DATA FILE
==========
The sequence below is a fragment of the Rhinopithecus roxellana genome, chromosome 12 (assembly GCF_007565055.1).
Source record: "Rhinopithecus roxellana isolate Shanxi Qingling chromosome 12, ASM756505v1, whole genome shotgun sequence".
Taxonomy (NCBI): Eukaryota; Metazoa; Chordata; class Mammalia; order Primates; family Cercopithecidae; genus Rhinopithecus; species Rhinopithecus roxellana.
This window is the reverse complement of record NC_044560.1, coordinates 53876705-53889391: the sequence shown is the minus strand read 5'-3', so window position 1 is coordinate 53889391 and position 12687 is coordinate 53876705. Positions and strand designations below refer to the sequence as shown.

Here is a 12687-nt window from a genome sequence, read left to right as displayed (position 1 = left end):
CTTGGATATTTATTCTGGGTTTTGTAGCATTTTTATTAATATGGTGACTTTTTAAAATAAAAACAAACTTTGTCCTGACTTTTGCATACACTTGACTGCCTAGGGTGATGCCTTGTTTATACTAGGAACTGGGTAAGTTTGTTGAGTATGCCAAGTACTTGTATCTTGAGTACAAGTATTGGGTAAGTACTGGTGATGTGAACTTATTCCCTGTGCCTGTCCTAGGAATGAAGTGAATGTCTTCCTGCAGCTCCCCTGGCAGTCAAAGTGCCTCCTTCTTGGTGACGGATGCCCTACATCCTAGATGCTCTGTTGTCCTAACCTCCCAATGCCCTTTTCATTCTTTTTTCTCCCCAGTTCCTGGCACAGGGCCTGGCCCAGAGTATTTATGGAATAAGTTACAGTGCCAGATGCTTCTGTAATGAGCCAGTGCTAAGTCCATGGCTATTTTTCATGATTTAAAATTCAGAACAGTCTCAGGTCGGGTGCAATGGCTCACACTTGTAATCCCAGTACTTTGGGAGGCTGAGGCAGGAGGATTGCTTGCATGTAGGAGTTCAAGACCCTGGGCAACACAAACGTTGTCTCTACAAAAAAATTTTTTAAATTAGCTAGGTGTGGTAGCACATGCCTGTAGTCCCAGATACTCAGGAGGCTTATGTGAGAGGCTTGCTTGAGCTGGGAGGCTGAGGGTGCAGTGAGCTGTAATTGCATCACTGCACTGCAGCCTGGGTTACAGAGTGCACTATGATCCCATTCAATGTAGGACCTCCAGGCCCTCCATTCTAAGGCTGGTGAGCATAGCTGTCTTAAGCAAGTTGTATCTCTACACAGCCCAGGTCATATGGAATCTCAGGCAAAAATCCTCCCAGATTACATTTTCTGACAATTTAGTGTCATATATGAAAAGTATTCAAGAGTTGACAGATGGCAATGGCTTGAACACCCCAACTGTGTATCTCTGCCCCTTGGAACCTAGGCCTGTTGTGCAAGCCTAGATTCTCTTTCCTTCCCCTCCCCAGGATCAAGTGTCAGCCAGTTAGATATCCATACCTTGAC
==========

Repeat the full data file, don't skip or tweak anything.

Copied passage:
The sequence below is a fragment of the Rhinopithecus roxellana genome, chromosome 12 (assembly GCF_007565055.1).
Source record: "Rhinopithecus roxellana isolate Shanxi Qingling chromosome 12, ASM756505v1, whole genome shotgun sequence".
Taxonomy (NCBI): Eukaryota; Metazoa; Chordata; class Mammalia; order Primates; family Cercopithecidae; genus Rhinopithecus; species Rhinopithecus roxellana.
This window is the reverse complement of record NC_044560.1, coordinates 53876705-53889391: the sequence shown is the minus strand read 5'-3', so window position 1 is coordinate 53889391 and position 12687 is coordinate 53876705. Positions and strand designations below refer to the sequence as shown.

Here is a 12687-nt window from a genome sequence, read left to right as displayed (position 1 = left end):
CTTGGATATTTATTCTGGGTTTTGTAGCATTTTTATTAATATGGTGACTTTTTAAAATAAAAACAAACTTTGTCCTGACTTTTGCATACACTTGACTGCCTAGGGTGATGCCTTGTTTATACTAGGAACTGGGTAAGTTTGTTGAGTATGCCAAGTACTTGTATCTTGAGTACAAGTATTGGGTAAGTACTGGTGATGTGAACTTATTCCCTGTGCCTGTCCTAGGAATGAAGTGAATGTCTTCCTGCAGCTCCCCTGGCAGTCAAAGTGCCTCCTTCTTGGTGACGGATGCCCTACATCCTAGATGCTCTGTTGTCCTAACCTCCCAATGCCCTTTTCATTCTTTTTTCTCCCCAGTTCCTGGCACAGGGCCTGGCCCAGAGTATTTATGGAATAAGTTACAGTGCCAGATGCTTCTGTAATGAGCCAGTGCTAAGTCCATGGCTATTTTTCATGATTTAAAATTCAGAACAGTCTCAGGTCGGGTGCAATGGCTCACACTTGTAATCCCAGTACTTTGGGAGGCTGAGGCAGGAGGATTGCTTGCATGTAGGAGTTCAAGACCCTGGGCAACACAAACGTTGTCTCTACAAAAAAATTTTTTAAATTAGCTAGGTGTGGTAGCACATGCCTGTAGTCCCAGATACTCAGGAGGCTTATGTGAGAGGCTTGCTTGAGCTGGGAGGCTGAGGGTGCAGTGAGCTGTAATTGCATCACTGCACTGCAGCCTGGGTTACAGAGTGCACTATGATCCCATTCAATGTAGGACCTCCAGGCCCTCCATTCTAAGGCTGGTGAGCATAGCTGTCTTAAGCAAGTTGTATCTCTACACAGCCCAGGTCATATGGAATCTCAGGCAAAAATCCTCCCAGATTACATTTTCTGACAATTTAGTGTCATATATGAAAAGTATTCAAGAGTTGACAGATGGCAATGGCTTGAACACCCCAACTGTGTATCTCTGCCCCTTGGAACCTAGGCCTGTTGTGCAAGCCTAGATTCTCTTTCCTTCCCCTCCCCAGGATCAAGTGTCAGCCAGTTAGATATCCATACCTTGAC